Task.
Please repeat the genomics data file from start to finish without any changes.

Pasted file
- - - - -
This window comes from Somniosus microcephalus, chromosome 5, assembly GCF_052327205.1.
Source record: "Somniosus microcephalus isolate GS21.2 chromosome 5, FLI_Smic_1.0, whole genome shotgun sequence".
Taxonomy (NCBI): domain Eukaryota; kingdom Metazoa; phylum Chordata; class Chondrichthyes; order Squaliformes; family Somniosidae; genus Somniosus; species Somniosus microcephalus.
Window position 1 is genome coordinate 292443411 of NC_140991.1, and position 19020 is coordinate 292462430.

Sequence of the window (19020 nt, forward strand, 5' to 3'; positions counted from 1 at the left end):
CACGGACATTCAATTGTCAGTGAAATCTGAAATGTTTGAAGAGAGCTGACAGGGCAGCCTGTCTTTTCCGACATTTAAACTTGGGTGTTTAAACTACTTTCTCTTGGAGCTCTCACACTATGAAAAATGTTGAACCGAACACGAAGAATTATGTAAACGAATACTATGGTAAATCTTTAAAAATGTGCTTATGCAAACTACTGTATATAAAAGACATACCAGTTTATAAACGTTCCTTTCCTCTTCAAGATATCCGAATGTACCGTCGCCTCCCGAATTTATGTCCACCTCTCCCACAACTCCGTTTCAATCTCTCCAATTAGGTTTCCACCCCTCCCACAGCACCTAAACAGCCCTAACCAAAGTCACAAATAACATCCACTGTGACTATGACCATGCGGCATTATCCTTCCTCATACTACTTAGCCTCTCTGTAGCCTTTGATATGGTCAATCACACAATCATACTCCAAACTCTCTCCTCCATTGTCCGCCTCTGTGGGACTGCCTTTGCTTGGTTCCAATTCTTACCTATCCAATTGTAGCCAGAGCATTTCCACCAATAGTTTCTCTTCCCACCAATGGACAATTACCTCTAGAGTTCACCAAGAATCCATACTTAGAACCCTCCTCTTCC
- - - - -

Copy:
This window comes from Somniosus microcephalus, chromosome 5, assembly GCF_052327205.1.
Source record: "Somniosus microcephalus isolate GS21.2 chromosome 5, FLI_Smic_1.0, whole genome shotgun sequence".
Taxonomy (NCBI): domain Eukaryota; kingdom Metazoa; phylum Chordata; class Chondrichthyes; order Squaliformes; family Somniosidae; genus Somniosus; species Somniosus microcephalus.
Window position 1 is genome coordinate 292443411 of NC_140991.1, and position 19020 is coordinate 292462430.

Sequence of the window (19020 nt, forward strand, 5' to 3'; positions counted from 1 at the left end):
CACGGACATTCAATTGTCAGTGAAATCTGAAATGTTTGAAGAGAGCTGACAGGGCAGCCTGTCTTTTCCGACATTTAAACTTGGGTGTTTAAACTACTTTCTCTTGGAGCTCTCACACTATGAAAAATGTTGAACCGAACACGAAGAATTATGTAAACGAATACTATGGTAAATCTTTAAAAATGTGCTTATGCAAACTACTGTATATAAAAGACATACCAGTTTATAAACGTTCCTTTCCTCTTCAAGATATCCGAATGTACCGTCGCCTCCCGAATTTATGTCCACCTCTCCCACAACTCCGTTTCAATCTCTCCAATTAGGTTTCCACCCCTCCCACAGCACCTAAACAGCCCTAACCAAAGTCACAAATAACATCCACTGTGACTATGACCATGCGGCATTATCCTTCCTCATACTACTTAGCCTCTCTGTAGCCTTTGATATGGTCAATCACACAATCATACTCCAAACTCTCTCCTCCATTGTCCGCCTCTGTGGGACTGCCTTTGCTTGGTTCCAATTCTTACCTATCCAATTGTAGCCAGAGCATTTCCACCAATAGTTTCTCTTCCCACCAATGGACAATTACCTCTAGAGTTCACCAAGAATCCATACTTAGAACCCTCCTCTTCC